“I love the kids, they bring me right back down to earth; especially after days like yesterday. This life balance piece, the lads are brilliant at. There’s a connection in the group that’s very powerful and the friendships are very strong, and that’s kind of under-estimated a little bit as well. They are a very strong group.”
If Jim Gavin, Declan Darcy, and Jason Sherlock do decide to exit stage left, then Dublin certainly have the talent to win more All-Irelands under a different regime in the next decade.
Losing this management team would definitely be a big blow though, because their utterly professional every box ticked approach has been pivotal to the team’s success during their seven years in charge.
Darcy is not the type to brag about it, but he has played a really important role in transforming this Dublin team into arguably the greatest the game has ever seen, even if he’s very uncomfortable with that choice of words.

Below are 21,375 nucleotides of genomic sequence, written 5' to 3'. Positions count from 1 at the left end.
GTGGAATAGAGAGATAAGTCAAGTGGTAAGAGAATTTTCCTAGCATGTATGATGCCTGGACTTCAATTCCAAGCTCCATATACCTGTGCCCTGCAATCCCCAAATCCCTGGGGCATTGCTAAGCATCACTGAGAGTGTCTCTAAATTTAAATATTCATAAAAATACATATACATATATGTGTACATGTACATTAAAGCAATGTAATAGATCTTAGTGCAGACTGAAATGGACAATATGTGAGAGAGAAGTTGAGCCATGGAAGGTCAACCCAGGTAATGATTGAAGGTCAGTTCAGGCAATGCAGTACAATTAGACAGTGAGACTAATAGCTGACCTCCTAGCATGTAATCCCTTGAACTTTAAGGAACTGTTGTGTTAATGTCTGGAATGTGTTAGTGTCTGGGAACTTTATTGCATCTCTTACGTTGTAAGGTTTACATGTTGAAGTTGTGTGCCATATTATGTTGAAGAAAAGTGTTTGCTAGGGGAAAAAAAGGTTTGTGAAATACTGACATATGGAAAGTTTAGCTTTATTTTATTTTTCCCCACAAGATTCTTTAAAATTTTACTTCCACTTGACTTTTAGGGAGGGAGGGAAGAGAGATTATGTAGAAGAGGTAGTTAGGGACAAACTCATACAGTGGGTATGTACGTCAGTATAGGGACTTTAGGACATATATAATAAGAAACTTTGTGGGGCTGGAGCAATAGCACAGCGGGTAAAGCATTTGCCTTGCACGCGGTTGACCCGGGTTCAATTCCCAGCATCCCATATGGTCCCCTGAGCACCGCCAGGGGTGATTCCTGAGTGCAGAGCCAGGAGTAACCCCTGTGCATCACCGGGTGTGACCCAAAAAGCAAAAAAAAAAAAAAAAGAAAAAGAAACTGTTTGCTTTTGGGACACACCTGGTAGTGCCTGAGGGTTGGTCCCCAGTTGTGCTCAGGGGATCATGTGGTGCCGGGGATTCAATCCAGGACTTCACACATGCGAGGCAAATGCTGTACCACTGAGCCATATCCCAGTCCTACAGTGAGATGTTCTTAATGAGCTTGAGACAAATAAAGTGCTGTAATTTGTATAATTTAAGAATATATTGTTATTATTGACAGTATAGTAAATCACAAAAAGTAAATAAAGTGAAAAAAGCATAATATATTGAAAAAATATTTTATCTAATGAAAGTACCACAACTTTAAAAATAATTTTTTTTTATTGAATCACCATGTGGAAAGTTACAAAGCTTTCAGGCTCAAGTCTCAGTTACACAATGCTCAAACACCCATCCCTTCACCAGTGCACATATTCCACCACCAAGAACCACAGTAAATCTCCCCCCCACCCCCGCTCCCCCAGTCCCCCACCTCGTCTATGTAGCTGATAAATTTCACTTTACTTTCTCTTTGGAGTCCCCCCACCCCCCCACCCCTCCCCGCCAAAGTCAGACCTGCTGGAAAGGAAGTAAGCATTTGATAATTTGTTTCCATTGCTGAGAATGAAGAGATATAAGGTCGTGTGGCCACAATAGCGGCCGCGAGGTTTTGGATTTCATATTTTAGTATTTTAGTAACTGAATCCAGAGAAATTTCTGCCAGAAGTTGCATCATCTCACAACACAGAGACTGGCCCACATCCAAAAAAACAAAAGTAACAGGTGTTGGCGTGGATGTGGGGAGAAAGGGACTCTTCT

“I'd never look at it that way,” he said. “That's for someone else to say. We go out every day to go out and play and do the best with this group and for this county and that's the mantra that we set and it's going to get this group to wherever they want to get to.
“It's the key driver of the team and every time they play...and we worried about it in the beginning where we said we'd go after every League match and where is this going to end? Can we do this?
“Then we said, no, that's exactly what we'll do. Every time we pull on a Dublin jersey we're going to play to represent. Every time we play, all the players, once they put that jersey on they have a responsibility to perform. And we've done that.
"I think we'll keep them in that head-space. And in time to come they can look back and maybe people will say they're great, I don't know.
“There'll always be a debate about this team versus other teams. It's a good run alright. But I don't like that word 'great'. No, don't like that word, to be honest with you.
“They're a really special group. You'd bring your kids to watch them play. That's what really pleases me. When I coach the kids in Clann na Gael, I say, 'Just look at Jack, look at Con'.
“That's what you want, and that's the beauty of it, I think. You couldn't but be very proud of the way they play and the way they carry themselves.”
Darcy might not like the description 'great', but if the 2019 All-Ireland title really is the swansong of this Dublin management team, then they deserve that moniker as much as the players themselves do.